‘Satanist’ arrested for ritual murder in square, Death records for 796 children at Tuam home published in full
June 18, 2014 Comments Off on ‘Satanist’ arrested for ritual murder in square, Death records for 796 children at Tuam home published in full
Death records for 796 children at Tuam home published in full
Sheila Langan June 17,2014
The names, ages, and causes of death of all 796 children who died at St. Mary’s Home, in Tuam, Co. Galway from 1925 to 1960 have been published in full, below.
The list is long, and reading it is a horrifying, heartbreaking experience – though nowhere near as horrifying as the short lives of the children who died, or as heartbreaking as the sheer number of lost little lives.
When she began her research, Catherine Corless, the local historian who set out to uncover the truth about the bones buried at the site of the former Mother and Baby Home, had no idea the number of deaths would be that high….
‘Satanist’ arrested for ritual murder in square
Tuesday, June 17, 2014
ATHENS, Greece (AP) — Greek police say they have arrested a self-described Satanist suspected of ritually killing a homeless woman in an Athens public square and planning a second murder for this weekend’s summer solstice.
A police statement Tuesday said the 22-year-old Greek suspect confessed to killing the woman with a heavy stone during a pre-dawn “ritual Satanist ceremony” in the seaside Glyfada suburb.
The 41-year-old woman was found dead on April 20, Orthodox Easter Sunday, with severe head injuries. A nearby bench had been daubed in blood with Satanist insignia.
The statement said the suspect was arrested Monday, also in Glyfada. It said police identified him by references to the killing on social media, DNA analysis and a fingerprint on a plastic bag containing the murder weapon, found in a nearby bin.
‘Satanist’ arrested for ritual murder in square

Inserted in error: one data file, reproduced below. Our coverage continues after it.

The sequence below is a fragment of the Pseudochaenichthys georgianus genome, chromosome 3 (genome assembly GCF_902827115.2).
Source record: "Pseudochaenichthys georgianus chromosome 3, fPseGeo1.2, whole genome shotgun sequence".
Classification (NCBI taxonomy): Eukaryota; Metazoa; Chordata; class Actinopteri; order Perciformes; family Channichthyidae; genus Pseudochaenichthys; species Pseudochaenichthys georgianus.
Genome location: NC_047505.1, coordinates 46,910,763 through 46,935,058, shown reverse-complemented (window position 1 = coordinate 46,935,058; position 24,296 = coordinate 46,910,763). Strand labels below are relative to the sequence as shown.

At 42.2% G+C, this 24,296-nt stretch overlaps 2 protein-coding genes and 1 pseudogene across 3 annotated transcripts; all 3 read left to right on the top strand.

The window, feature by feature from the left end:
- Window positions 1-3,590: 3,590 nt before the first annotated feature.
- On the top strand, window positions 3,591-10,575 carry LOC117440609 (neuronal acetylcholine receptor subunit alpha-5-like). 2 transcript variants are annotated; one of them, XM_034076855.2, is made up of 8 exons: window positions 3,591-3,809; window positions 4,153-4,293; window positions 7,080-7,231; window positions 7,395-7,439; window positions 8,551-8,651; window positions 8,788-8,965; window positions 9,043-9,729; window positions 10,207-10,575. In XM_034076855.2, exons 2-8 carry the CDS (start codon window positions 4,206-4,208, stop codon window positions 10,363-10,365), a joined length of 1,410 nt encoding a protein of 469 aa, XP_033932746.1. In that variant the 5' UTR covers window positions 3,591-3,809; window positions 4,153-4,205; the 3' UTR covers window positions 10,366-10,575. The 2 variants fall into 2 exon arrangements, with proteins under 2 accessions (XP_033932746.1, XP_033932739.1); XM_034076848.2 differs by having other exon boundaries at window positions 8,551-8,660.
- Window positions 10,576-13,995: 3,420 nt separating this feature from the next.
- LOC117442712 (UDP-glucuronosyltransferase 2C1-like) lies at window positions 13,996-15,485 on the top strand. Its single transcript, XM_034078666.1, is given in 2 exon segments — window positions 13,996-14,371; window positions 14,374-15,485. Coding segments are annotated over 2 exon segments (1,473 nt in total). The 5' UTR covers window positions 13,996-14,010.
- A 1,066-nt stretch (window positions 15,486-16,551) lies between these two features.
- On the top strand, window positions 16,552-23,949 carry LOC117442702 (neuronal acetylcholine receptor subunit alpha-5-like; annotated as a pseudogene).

By Associated Press June 17
ATHENS, Greece — A self-described Satanist has been arrested in Greece on suspicion of ritually killing a homeless woman in an Athens public square and planning a second murder for this weekend’s summer solstice, police said Tuesday.
A police statement said the 22-year-old Greek suspect confessed to killing the woman with a heavy stone during a pre-dawn “ritual Satanist ceremony” in the seaside Glyfada suburb.
Police said the suspect had been working alone, and did not appear to be linked with any organized group….
800 dead babies are probably just the beginning The corpses found in an Irish septic pit resulted from a larger problem.
June 8, 2014 Comments Off on 800 dead babies are probably just the beginning The corpses found in an Irish septic pit resulted from a larger problem.
800 dead babies are probably just the beginning
The corpses found in an Irish septic pit resulted from a larger problem.
By Martin Sixsmith June 6
Martin Sixsmith’s book, Philomena, published by Penguin Books, was adapted for the screen last year.
The discovery of a grave containing the remains of as many as 800 babies at a former home for unmarried mothers in Ireland is yet another problem for the Irish Catholic Church. The mother and baby home at Tuam in County Galway was run by the nuns of the Sisters of Bon Secours and operated between 1925 and 1961. It took in thousands of women who had committed the “mortal sin” of unwed pregnancy, delivered their babies and was charged with caring for them. But unsanitary conditions, poor food and a lack of medical care led to shockingly high rates of infant mortality. Babies’ bodies were deposited in a former sewage tank….
During 10 years of research into the Catholic Church’s treatment of “fallen women” — I wrote about one of them in my book, Philomena, later turned into a feature film starring Dame Judi Dench — I discovered that the girls were refused medical attention, including painkillers, during even the most difficult births; the nuns told them the pain was the penance they must pay for their sin. In the home where Philomena gave birth, an unkempt plot bears the names of babies and mothers, some as young as 15. There are undoubtedly many more there who have no memorial.
For those who survived, the psychological trauma has endured. Philomena and thousands like her were forced to look after their babies for up to four years, bonding with them before they were taken away to be adopted. Many went to families in the United States in return for substantial “donations”; lack of proper vetting meant some were handed over to abusive parents. The mothers were told they were moral degenerates, too sullied to keep their babies. The nuns said they would burn in hell if they spoke to anyone about their children or what had been done with them….
The warped code of honour behind the decades of silence had been inculcated by an all-powerful Catholic Church. For much of the late 20th century, the Irish civil authorities were in thrall to the hierarchy; Archbishop John Charles McQuaid threatened pulpit denunciations if the government contradicted his policies. So the state connived in the mother and baby homes, paying the nuns at Tuam and all the other homes a per capita rate for every inmate….